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8 Guinea Pig Sounds & What They Mean (With Audio)

Krystal Facey

By Krystal Facey

male smooth-haired guinea pig

It may not be very well known that guinea pigs communicate verbally with different types of sounds based on their mood. Like a dog that will growl, bark, or whine in different situations, the guinea pig makes different noises too! These noises or sounds will make it easy to understand what your guinea pig is thinking or feeling in different situations, which means you can make sure they are happy and in positive situations.

Continue reading to learn about different guinea pig sounds and what they mean.

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The 8 Guinea Pig Noises & What They Mean

The 2 Happy Sounds

1. Cooing

This is a rather positive sound that guinea pigs make when they are happy, nurturing their young or showing affection and trust. It is a soft noise that shows that they are trying to calm another pig, or to show affection to another adult in their environment. Two guinea pigs might be noticed cooing at each other in their enclosures to show their care for one another.

2. Purr

A relatively controversial sound in relation to its naming convention and what it means for other animals, the guinea pig has been said to purr. Although positive in a cat, the type of purr a guinea pig makes sounds more like a low, grumbling noise. It is not always a sign of positivity, so it should be interpreted based on your guinea pig, their surroundings, and the situation.

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The 6 Unhappy Sounds

3. Whining or Whistling

The Guinea Pig will make a noise that sounds very similar to whistling (sometimes called “wheeking”) that means they are asking for something from their owner. In most cases, as with many animals, they are usually asking for food or treats. It is one of the most common sounds that they make. The frequency of these will depend on the personality of your guinea pig (and how often they get what they want!).

4. Chirps

This sound usually signals that a guinea pig is apprehensive or nervous about a new situation. The name is due to its similarity to the sounds birds make (i.e., a chirp), although different in its meaning. The reason for chirping is not entirely understood, but usually, it’s an alert to something. Again, this can be different in any situation, so it’s important to understand your pet and why, when, and where they make different sounds.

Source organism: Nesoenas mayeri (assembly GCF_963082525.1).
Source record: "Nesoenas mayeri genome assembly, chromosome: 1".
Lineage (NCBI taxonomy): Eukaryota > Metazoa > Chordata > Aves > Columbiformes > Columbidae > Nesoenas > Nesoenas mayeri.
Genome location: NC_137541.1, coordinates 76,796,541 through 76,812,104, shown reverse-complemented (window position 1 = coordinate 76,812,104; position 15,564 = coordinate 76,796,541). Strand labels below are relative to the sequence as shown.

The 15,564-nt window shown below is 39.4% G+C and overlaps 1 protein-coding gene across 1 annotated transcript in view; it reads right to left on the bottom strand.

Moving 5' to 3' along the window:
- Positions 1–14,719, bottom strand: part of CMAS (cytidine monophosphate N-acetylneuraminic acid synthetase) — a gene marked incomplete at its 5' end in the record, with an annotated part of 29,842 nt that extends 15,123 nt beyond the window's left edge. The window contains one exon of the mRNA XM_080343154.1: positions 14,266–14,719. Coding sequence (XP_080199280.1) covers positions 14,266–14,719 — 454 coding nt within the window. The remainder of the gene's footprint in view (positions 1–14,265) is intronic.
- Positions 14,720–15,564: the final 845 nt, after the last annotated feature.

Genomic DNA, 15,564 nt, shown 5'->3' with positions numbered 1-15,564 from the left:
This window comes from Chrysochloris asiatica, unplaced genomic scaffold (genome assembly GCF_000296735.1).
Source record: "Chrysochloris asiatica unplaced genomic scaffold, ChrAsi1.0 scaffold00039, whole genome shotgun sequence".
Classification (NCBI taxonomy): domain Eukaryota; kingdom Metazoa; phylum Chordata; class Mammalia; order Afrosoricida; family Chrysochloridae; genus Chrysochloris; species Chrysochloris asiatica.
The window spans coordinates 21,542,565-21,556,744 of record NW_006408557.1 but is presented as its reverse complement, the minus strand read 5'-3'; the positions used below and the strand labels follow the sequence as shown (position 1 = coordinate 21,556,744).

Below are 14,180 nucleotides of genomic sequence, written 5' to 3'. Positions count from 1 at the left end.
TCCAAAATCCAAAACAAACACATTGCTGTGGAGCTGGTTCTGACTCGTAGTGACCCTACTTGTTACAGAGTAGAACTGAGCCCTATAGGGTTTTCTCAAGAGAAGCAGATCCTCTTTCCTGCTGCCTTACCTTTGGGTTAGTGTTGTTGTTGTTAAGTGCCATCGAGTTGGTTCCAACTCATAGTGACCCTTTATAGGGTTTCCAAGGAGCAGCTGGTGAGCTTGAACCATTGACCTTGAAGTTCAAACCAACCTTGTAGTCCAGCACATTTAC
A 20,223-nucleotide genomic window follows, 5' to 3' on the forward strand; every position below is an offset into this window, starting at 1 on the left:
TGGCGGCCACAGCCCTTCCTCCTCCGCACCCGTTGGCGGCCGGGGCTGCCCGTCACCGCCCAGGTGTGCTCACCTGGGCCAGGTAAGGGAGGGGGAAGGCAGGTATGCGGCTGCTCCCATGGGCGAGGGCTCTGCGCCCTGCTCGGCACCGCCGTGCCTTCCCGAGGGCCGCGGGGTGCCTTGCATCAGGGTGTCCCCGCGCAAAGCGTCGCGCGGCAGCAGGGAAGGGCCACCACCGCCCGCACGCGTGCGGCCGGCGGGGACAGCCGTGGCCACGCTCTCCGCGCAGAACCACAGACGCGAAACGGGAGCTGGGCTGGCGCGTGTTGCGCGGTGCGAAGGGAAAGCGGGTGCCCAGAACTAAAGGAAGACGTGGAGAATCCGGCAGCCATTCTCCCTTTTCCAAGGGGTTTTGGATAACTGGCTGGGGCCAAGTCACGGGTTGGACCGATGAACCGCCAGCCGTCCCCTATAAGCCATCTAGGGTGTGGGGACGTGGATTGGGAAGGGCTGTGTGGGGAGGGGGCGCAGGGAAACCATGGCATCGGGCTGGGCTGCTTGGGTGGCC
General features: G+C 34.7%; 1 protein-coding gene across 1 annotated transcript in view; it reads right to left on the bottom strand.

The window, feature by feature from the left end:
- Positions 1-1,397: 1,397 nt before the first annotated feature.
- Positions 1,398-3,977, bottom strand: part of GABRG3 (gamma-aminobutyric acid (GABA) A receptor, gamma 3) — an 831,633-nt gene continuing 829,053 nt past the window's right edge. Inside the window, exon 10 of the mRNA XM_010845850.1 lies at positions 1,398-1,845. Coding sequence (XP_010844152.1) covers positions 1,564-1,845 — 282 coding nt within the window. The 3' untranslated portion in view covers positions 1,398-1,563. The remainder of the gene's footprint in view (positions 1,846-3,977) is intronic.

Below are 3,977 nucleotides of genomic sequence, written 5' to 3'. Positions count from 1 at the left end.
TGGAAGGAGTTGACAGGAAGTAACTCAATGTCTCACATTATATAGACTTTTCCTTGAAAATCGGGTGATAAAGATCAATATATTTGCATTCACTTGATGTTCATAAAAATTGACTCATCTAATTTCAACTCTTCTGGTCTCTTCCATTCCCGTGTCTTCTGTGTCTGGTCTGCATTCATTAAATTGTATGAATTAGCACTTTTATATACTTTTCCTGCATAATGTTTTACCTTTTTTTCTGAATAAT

5. Hissing

Similar to its animal counterpart, a hissing noise is not a positive one. When a guinea pig is hissing, it is most likely in an unsafe situation or is not happy. This can be anything from being introduced to a new human or pet or perceiving them as a threat. Guinea pigs who hiss at something should be recognized and not put in that situation again to avoid unwanted behaviors and an unhappy pet.

6. Chattering Teeth

This sound for a guinea pig usually signifies an unhappy moment for them. It is a low-ticking noise that they make to either assert their dominance while facing another male pig (letting them know they are ready to fight for their status) or to show that they are not a fan of someone or something. It can also signify that something else is making them unhappy, so check their surroundings to note what it is that could be causing the problem.

7. Hooting

This noise will be obvious when you hear it from your guinea pig, as it doesn’t sound too positive or happy. It can also be similar to a wheezing noise while they breathe in and should be attended to immediately. It could be a sign that your guinea pig cannot breathe due to something stuck in their throat or another issue with their airways. This is a telltale sign of an issue with your pig, and it’s important to keep an ear out for these signs daily.

8. Squealing

This sound can also be called “shrieking”, as the noise is very similar to one another. When your guinea pig is making this noise, it is another negative response to something in their environment. It is very loud and will alert you to the pain or fear that your pig is experiencing. It’s very important to check on your guinea pig right away when you hear them make this sound. Take a look at their cage, food, or body language for signs of illness or injury.

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In Summary

Guinea pigs make several different noises and sounds to communicate with each other and their owners. It’s their way of vocalizing how they feel, if they want or need something, and whether they are happy. It’s a great thing for guinea pig owners to understand and monitor so that they raise a happy and healthy pig. Be sure to learn about the behaviors of guinea pigs, their needs, and their responses to different stimuli.

Featured Photo Credit: Svetlana Vinokurova, Shutterstock

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